The experience of xenophobia in South Africa
In May 2008, xenophobic violence erupted in South Africa. The targets were
individuals who had migrated from the north in search of asylum. Emerging first in township
communities around Johannesburg, the aggression spread to other provinces. Sixty-two
people died, and 100,000 (20,000 in the Western Cape alone) were displaced. As the attacks
escalated across the country, thousands of migrants searched for refuge in police stations and
churches. Chilling stories spread about mobs armed with axes, metal bars, and clubs. The
mobs stormed from shack to shack, assaulted migrants, locked them in their homes, and set
the homes on fire.
The public reaction was one of shock and horror. The Los Angeles Times declared,
“Migrants Burned Alive in S. Africa.” The South African president at the time, Thabo
Mbeki, called for an end to “shameful and criminal attacks.” Commentators were stunned by
the signs of hatred of foreigners (xenophobia) that emerged in the young South African
The tragedy of the violence in South Africa was magnified by the fact that many of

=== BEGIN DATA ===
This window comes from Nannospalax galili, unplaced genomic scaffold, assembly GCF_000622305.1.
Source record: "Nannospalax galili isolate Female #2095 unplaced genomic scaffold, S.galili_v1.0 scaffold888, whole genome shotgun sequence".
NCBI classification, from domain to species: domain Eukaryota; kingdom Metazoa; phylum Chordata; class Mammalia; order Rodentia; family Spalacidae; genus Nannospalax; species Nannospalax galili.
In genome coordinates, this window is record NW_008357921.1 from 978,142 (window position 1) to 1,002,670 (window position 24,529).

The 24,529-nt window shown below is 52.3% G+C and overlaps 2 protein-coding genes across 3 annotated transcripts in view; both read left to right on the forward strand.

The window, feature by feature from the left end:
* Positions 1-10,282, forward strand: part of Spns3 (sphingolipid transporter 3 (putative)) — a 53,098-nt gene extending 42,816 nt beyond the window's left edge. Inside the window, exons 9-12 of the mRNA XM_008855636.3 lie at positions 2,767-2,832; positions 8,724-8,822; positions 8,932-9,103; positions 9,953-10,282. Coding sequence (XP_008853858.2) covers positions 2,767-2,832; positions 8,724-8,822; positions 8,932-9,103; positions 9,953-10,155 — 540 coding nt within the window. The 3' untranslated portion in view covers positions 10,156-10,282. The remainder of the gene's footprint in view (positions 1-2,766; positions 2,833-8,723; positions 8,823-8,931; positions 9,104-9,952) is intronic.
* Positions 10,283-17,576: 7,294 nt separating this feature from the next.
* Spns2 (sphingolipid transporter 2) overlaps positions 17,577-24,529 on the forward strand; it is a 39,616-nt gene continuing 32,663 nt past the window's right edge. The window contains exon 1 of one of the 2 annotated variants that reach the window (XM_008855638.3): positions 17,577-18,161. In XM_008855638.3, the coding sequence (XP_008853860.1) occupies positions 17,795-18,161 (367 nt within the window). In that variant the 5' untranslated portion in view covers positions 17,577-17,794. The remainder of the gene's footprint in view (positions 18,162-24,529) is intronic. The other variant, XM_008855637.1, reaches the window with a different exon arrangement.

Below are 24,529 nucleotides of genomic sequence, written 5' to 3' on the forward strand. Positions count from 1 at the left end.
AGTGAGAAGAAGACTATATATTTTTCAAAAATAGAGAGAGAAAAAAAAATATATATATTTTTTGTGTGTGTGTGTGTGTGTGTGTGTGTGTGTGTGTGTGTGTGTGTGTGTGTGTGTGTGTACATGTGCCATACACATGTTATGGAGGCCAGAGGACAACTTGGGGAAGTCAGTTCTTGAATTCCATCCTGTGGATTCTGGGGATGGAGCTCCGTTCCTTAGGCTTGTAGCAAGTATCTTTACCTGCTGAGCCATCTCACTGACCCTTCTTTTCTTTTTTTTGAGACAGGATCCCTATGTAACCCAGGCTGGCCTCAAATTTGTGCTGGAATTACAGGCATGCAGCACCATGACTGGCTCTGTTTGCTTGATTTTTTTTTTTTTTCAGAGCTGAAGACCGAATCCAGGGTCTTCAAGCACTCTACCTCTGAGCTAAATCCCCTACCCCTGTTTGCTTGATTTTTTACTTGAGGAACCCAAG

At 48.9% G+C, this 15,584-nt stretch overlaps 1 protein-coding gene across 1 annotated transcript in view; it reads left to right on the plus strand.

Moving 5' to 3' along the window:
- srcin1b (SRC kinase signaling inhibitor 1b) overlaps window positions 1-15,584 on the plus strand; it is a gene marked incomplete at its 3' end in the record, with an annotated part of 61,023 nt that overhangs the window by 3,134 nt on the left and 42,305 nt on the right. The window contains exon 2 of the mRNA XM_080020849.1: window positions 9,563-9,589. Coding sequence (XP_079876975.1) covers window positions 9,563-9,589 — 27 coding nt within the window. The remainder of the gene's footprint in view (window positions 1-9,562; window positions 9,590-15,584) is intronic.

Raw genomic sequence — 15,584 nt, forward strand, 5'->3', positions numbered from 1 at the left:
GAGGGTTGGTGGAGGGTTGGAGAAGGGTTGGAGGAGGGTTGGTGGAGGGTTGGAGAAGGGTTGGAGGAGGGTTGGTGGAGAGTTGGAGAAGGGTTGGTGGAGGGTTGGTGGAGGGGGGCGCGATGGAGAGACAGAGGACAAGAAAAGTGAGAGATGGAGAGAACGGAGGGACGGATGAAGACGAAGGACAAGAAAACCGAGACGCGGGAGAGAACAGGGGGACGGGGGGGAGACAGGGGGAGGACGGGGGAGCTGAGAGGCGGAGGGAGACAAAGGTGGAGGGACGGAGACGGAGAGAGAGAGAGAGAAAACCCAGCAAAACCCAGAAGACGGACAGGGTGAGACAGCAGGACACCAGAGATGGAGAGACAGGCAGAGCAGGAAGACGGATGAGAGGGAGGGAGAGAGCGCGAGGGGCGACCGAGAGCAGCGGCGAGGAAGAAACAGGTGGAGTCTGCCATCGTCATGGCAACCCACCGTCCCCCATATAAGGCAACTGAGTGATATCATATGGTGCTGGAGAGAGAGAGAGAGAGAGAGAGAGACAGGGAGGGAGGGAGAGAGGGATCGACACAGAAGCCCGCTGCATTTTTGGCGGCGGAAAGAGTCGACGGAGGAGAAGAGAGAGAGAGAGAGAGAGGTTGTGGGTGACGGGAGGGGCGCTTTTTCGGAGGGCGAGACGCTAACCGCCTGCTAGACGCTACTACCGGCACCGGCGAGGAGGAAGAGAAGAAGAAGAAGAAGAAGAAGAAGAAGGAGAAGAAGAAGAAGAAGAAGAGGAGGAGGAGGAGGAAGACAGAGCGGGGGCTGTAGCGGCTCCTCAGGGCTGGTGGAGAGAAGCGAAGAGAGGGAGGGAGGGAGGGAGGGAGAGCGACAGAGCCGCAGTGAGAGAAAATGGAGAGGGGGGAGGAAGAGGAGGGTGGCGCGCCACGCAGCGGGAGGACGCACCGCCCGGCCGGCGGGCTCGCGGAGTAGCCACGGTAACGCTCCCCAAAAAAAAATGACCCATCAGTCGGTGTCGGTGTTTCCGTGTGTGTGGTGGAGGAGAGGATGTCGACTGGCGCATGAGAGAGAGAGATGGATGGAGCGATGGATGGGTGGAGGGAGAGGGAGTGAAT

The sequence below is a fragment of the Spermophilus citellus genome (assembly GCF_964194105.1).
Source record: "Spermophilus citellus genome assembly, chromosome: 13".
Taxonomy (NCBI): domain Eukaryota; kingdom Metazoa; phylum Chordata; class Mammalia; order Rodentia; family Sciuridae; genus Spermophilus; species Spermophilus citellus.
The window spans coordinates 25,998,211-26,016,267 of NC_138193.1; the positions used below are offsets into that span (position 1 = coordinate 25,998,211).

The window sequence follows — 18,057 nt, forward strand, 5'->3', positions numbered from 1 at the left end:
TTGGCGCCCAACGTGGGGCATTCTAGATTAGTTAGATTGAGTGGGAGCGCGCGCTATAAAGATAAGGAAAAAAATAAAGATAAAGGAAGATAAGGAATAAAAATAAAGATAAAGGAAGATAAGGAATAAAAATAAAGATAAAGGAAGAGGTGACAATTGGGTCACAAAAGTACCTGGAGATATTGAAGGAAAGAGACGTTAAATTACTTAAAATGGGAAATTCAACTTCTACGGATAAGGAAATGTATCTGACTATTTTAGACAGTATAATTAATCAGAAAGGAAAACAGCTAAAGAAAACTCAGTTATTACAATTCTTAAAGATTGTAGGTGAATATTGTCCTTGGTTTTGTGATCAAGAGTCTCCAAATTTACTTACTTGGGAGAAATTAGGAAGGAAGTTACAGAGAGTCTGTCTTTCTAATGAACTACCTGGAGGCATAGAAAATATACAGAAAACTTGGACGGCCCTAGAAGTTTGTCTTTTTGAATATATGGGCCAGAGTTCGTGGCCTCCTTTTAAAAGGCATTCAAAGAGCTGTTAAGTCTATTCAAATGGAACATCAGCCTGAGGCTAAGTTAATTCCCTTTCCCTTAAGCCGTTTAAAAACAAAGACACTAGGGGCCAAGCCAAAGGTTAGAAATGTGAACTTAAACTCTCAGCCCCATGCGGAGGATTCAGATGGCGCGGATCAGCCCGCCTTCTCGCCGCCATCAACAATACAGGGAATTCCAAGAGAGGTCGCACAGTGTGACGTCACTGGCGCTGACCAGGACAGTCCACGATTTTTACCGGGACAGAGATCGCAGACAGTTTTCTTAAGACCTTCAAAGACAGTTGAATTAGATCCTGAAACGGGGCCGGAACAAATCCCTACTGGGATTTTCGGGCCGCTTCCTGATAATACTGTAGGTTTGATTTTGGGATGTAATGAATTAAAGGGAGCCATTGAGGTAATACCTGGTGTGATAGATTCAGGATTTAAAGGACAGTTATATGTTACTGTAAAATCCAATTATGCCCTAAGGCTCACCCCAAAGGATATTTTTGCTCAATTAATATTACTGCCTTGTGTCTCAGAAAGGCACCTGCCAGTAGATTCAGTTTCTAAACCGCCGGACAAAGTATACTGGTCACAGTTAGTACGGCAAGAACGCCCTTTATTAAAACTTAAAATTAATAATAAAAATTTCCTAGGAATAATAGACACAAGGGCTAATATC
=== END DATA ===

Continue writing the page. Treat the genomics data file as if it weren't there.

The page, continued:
the victims had fled from violence and persecution in their countries of origin. Amid
genocidal violations of human rights that had recently occurred in some countries in sub-
Saharan Africa, the new South Africa stood as a beacon of democracy and respect for human
dignity. With this openness in mind, many immigrants to South Africa sought safety and
refuge from the conflicts in their homelands. More than 43,500 refugees and 227,000 asylum
seekers now live in South Africa. The majority of people accorded refugee status came from
Burundi, Democratic Republic of Congo, and Somalia. South Africa also hosts thousands of
other migrants who remain undocumented.
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|Item Type:||Journal Article|
|Keywords:||South Africa, immigrants, refugees, xenophobia, violence, trauma|
|Subjects:||Australian and New Zealand Standard Research Classification > PSYCHOLOGY AND COGNITIVE SCIENCES (170000) > PSYCHOLOGY (170100)|
|Divisions:||Current > QUT Faculties and Divisions > Faculty of Health|
Current > Institutes > Institute of Health and Biomedical Innovation
Current > Schools > School of Psychology & Counselling
|Copyright Owner:||Copyright 2011 John Wiley & Sons, Inc.|
|Deposited On:||04 Mar 2011 08:20|
|Last Modified:||11 Aug 2011 01:15|
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